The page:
Employee Retirement Income Security Act (ERISA)

Definition

The term Employee Retirement Income Security Act refers to a federal law that establishes the minimum standards for private industry pension plans.  The Employment Retirement Income Security Act of 1974 requires plan administrators to provide participants with information such as eligibility and vesting, in addition to specifying a number of standards the plans must follow.

Explanation

Also referred to as ERISA, the Employee Retirement Income Security Act is a federal law enacted in 1974 that establishes the minimum standards for private sector pension and welfare benefits.  ERISA does not require an employer to offer a pension plan; rather, it merely sets forth the standards a plan must follow.  ERISA also does not mandate the minimum benefits a plan must pay a participant.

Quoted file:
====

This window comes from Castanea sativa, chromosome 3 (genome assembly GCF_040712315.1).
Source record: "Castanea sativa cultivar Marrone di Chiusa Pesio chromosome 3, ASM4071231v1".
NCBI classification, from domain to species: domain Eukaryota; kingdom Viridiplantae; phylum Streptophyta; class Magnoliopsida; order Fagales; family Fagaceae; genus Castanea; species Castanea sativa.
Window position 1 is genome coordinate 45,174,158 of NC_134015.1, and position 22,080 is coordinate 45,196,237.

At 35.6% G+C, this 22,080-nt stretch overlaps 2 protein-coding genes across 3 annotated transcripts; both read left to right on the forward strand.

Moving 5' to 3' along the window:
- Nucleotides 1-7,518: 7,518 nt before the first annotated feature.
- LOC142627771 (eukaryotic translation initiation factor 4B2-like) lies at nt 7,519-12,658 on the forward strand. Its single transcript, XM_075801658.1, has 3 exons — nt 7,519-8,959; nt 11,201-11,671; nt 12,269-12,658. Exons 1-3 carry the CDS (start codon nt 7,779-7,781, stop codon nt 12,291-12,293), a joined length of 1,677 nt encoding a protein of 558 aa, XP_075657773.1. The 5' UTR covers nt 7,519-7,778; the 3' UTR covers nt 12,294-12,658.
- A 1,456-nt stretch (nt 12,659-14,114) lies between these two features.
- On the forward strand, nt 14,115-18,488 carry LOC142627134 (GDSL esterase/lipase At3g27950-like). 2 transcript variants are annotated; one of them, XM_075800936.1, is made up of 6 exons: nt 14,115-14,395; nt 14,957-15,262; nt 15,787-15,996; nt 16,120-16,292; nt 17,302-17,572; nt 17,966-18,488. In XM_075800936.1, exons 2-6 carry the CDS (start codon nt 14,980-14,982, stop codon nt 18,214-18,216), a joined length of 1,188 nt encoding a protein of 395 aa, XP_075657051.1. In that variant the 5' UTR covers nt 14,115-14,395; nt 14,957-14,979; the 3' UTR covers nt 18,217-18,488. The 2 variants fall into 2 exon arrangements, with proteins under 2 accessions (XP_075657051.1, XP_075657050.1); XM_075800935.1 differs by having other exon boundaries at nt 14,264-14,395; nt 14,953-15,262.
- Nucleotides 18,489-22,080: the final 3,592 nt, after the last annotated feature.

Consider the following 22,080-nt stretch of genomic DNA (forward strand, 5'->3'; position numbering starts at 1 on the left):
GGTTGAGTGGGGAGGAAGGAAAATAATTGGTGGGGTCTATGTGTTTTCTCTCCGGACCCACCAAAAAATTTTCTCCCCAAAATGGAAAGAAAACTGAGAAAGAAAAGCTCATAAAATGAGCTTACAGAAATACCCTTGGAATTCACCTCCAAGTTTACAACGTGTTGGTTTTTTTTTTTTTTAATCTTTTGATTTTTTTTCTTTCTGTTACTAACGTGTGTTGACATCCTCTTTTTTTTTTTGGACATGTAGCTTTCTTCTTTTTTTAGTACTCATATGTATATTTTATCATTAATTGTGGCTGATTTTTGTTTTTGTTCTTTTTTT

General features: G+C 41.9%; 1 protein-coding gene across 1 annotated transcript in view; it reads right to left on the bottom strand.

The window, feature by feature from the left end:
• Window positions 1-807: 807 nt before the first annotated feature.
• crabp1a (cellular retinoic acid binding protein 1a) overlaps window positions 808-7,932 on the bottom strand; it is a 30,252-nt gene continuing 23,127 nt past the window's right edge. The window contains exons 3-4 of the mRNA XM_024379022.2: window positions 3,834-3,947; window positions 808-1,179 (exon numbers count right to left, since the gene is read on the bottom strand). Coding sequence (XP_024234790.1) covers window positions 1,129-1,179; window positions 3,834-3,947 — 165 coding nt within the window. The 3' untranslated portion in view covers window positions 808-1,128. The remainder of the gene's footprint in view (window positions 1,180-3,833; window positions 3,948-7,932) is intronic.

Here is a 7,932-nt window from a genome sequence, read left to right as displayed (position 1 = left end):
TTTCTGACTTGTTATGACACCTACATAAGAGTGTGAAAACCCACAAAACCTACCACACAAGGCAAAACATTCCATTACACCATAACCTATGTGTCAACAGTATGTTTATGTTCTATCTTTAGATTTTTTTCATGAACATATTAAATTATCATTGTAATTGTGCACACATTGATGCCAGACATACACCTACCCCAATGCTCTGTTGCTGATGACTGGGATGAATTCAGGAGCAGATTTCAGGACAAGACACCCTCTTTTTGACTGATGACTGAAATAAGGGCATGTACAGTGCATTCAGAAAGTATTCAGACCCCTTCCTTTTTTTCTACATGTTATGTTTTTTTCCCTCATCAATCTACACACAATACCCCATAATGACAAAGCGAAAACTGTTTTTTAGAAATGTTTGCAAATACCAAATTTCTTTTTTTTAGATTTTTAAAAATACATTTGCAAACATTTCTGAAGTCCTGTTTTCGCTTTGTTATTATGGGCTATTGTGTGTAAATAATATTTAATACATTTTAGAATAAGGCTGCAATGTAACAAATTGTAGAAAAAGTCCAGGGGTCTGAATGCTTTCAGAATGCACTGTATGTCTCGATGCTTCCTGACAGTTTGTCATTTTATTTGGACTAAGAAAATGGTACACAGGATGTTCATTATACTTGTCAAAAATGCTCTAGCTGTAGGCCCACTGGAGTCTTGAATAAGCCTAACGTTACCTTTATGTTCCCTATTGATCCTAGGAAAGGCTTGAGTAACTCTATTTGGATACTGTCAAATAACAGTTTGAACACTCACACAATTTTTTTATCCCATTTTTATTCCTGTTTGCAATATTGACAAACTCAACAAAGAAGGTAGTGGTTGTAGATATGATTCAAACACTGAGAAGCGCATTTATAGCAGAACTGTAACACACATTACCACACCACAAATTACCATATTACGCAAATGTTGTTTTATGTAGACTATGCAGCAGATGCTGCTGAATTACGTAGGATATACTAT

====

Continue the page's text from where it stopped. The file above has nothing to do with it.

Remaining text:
Under this law, administrators must provide all participants with information about their plan, including:  the plan's features, employee eligibility for benefits, and vesting rules.  ERISA also outlines the fiduciary responsibility of those entities managing the plan's assets, and grants participants the right to sue these entities if there is a breach of this responsibility.  In the event a plan is terminated, ERISA also guarantees that certain benefits will be available through the Pension Benefit Guaranty Corporation.

Two important amendments to ERISA include:

  • The Consolidated Omnibus Budget Reconciliation Act (COBRA), which can provide workers with the option to continue health coverage in the event they lose their job.
  • The Health Insurance Portability and Accountability Act (HIPAA), which protects workers that have preexisting medical conditions from discrimination in health care coverage.

Related Terms

Americans with Disabilities Actage discrimination, Family and Medical Leave Act, Occupational Safety and Health Act